In one form the flexible fingers of the pulling tool are integral with a supporting ring connected to the running tool body by a retainer ring. In the event that the wedge locking ring cannot be pulled free from its locking position the retainer ring may be sheared to enable retrieval of the retrieving tool. In another form the retrieving tool has fluid pressure operated actuator means selectively operable to actuate the pulling tool fingers from engagement with the pulling collar of the wedge-lock ring so that the retrieving tool may be retrieved along with the flexible fingers in the event that the wedge-lock ring and packing cannot be pulled free.
This invention possesses many other advantages, and has other purposes which may be made more clearly apparent from a consideration of the forms in which it may be embodies. These forms are shown in the drawings accompanying and forming part of the present specification. They will now be described in details, for the purpose of illustrating the general principals of the invention; but it is to be understood that such detailed description are not to be taken in a limiting sense.
Referring to the drawings:
FIG. 1 is a view in vertical section, showing a wedge locked packing positioned between a casing hanger and a wellhead housing, with one form of a retrieving tool disposed in the wellhead housing prior to engagement with the locking wedge means;
FIG. 2 is an enlarged fragmentary view in vertical section, showing, in full lines, the pulling tool lowered for engagement with the locking wedge ring, and showing, in broken lines, the fingers being cammed inwardly to pass the pulling collar;
FIG. 3 is a view generally corresponding to FIG. 2, but showing the pulling tool elevated for engagement with the pulling neck of the locking wedge ring;
FIG. 4 is a view in vertical section, showing another form of pulling tool disposed in the wellhead housing and positioned for engagement with the pulling collar of the wedge-lock ring;
FIG. 5 is a fragmentary detail view in section, as taken on theline 5--5 of FIG. 4;
FIG. 6 is an enlarged fragmentary detail view, showing the pulling fingers, the pulling collar and the finger releasing means in the condition of FIG. 4;
FIG. 7 is a fragmentary detail view in longitudinal section, showing a fluid pressure responsive dart set in the valve sleeve of FIG. 4; and
FIG. 8 is a view corresponding to FIG. 6, but showing the pulling fingers actuated to the released condition.
In the drilling and completion of wells, such as oil and gas wells, from vessels on a body of water, the blowout preventer equipment and casing hanger equipment are located and supported in a base mounted on the floor of a body of water. The well casing is supported by a wellhead housing, and a marine riser pipe extends downwardly from the vessel to the blowout preventer which is connected to the wellhead housing, all as is well known.
As seen in the drawings, referring first to the embodiment of FIGS. 1 through 3, the wellhead housing H has a casing hanger body C landed therein and supported upon an upwardly facing seat or shoulder 10. The casing hanger C has suitable passages 13 whereby circulating and cementing operations can be conducted in the usual manner by the displacement of cement downwardly through the casing, fluid in the well being displaced upwardly through the passages 13 and through an annular space 14 defined between the cylindrical inner wall 15 of the housing H and the opposing cylindrical wall 16 of the casing hanger C.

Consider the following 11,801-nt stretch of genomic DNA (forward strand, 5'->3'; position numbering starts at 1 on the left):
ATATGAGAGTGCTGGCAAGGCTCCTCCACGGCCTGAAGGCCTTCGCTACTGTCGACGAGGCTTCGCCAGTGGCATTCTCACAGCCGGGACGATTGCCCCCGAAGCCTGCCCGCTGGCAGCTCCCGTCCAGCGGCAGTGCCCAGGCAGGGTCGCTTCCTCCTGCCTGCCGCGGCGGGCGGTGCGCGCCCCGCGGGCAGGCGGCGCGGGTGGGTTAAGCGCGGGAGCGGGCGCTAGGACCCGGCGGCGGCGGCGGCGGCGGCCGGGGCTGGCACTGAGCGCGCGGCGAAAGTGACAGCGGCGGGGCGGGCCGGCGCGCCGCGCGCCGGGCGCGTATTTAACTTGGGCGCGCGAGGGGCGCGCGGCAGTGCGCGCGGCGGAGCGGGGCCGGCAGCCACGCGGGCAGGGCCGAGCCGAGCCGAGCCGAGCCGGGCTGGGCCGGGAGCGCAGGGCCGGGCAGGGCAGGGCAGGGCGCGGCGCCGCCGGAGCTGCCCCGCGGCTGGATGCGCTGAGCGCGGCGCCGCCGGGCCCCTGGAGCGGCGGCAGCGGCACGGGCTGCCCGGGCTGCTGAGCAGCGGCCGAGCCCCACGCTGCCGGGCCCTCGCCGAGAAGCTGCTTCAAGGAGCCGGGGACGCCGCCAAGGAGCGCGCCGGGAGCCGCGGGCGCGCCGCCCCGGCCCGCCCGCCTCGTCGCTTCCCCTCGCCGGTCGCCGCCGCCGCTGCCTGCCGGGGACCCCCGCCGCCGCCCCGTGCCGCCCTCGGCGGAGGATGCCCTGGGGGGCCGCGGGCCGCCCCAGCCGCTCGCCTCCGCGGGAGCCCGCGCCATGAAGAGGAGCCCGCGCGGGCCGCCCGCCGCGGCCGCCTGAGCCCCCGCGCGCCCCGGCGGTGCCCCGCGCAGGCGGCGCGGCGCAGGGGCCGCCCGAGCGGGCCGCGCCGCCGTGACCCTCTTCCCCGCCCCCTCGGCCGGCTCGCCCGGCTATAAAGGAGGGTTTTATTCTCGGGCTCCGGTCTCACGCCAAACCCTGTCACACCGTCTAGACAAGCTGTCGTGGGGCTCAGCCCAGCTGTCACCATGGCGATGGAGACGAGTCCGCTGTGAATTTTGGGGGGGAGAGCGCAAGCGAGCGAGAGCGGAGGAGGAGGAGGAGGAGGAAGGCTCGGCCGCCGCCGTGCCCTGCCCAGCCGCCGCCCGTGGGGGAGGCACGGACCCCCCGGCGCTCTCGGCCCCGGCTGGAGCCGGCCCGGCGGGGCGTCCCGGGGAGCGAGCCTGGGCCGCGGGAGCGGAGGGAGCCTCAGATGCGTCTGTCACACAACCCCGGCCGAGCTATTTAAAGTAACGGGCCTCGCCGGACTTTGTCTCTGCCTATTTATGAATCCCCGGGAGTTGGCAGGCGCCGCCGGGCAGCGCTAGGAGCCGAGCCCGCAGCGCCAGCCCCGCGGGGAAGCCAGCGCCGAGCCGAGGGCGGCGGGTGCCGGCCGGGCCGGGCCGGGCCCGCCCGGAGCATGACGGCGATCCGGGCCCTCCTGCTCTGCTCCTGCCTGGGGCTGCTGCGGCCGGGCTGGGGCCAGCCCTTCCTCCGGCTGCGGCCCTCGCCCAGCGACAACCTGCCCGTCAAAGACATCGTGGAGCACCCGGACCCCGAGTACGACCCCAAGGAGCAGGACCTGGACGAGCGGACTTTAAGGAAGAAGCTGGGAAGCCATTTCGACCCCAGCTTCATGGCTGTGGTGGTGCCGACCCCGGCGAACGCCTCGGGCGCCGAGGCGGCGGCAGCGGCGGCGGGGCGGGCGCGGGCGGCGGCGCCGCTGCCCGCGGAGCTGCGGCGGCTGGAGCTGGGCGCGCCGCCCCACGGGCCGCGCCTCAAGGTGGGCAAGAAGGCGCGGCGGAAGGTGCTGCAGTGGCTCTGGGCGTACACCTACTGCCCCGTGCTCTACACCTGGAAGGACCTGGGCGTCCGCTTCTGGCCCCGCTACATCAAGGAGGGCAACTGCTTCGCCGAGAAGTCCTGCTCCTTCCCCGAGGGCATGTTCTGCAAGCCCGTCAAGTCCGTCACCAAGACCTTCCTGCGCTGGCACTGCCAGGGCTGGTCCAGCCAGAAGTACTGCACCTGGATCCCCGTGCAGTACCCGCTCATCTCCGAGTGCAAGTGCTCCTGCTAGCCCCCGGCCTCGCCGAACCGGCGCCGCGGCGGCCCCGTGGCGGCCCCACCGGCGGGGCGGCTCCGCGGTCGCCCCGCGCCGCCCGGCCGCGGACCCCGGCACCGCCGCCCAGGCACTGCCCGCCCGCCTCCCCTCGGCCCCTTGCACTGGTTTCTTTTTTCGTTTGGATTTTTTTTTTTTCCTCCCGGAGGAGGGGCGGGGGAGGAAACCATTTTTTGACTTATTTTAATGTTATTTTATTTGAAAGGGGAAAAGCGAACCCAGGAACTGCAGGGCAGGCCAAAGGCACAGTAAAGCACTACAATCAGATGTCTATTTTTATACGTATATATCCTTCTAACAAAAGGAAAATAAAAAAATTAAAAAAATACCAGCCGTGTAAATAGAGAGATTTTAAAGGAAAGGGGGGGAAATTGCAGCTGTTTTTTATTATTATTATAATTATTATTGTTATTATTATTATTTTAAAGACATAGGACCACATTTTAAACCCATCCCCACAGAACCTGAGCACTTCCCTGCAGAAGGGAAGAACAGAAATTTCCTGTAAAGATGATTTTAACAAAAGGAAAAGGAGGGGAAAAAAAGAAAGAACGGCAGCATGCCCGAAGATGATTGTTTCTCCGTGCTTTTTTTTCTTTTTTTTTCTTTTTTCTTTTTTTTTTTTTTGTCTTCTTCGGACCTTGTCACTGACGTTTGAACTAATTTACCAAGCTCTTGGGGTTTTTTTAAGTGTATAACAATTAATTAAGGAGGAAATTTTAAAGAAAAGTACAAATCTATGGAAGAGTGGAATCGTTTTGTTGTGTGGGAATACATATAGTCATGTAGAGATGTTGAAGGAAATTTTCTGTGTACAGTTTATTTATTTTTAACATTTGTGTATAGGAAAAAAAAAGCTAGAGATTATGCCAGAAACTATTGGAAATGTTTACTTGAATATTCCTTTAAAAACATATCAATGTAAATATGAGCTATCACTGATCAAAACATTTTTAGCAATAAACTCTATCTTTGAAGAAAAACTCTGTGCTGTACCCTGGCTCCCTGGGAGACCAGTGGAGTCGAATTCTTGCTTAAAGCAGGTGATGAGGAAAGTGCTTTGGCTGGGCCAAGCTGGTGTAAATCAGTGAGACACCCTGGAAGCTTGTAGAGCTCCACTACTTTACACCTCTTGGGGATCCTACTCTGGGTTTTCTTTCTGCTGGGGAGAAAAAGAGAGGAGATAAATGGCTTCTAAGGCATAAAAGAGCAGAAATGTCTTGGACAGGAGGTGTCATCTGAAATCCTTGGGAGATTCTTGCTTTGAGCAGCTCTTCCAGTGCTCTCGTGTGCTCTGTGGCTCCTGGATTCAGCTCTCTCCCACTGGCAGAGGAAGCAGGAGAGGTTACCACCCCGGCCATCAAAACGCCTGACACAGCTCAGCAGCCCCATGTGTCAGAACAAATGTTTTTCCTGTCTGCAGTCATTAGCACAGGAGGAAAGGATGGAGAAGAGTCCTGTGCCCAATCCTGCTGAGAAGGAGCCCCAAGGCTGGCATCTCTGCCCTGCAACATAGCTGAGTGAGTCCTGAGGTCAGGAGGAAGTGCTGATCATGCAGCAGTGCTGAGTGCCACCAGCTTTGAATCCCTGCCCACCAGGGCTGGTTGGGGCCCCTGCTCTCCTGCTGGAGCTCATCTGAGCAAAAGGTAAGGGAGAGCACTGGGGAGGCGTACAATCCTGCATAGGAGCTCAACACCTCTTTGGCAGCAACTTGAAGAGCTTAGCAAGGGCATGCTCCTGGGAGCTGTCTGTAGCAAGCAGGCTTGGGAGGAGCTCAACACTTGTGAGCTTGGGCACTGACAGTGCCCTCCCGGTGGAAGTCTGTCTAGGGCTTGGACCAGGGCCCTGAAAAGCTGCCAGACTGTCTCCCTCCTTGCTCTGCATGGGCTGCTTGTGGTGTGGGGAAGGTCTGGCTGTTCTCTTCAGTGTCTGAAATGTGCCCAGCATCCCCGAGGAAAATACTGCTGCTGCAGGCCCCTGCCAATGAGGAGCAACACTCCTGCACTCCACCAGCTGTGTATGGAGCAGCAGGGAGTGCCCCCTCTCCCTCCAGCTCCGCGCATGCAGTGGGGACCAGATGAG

A seal is formed between the opposing cylindrical walls 15 and 16, after the cementing operation is completed, by setting a packing P in the annular space 14 in sealing engagement between the opposing cylindrical walls 15 and 16 and securely locking the packing in packed off condition by locking means L, the packing means P and the locking means L being lowered from the drilling vessel on a running and setting tool (not shown) which is connected to a running pipe string. Suitable running and setting tools for running and setting the packing P in the annulus 14 and actuating the locking means L to the illustrated packed off and locked condition are shown and described in my co-pending application for U.S. Ser. No. 474,019, filed May 28, 1974.
The packing P is shown in a packed off condition and includes a lower abutment ring or collar 20 which is in abutting engagement with a split-lock ring 21 shown as expanded outwardly into a locking groove 22 in the housing H, whereby the casing hanger C is locked in the housing H, as is customary. In addition, the packing P includes an annular body 23 of resiliently deformable elastomeric sealing material connected by a dove-tailed connection 24 to the lower ring 20, and by a corresponding upper dove-tailed connection 25 with a packing support sleeve 26. The packing body 23 is deformable outwardly and inwardly into sealing engagement with the opposed cylindrical walls 15 and 16, respectively, of the housing H and the casing hanger C upon axial deformation of the packing body. Such a packing is more fully disclosed in U.S. Pat. No. 3,797,864, granted Mar. 18, 1974, for "Combined Metal and Elastomer Seal."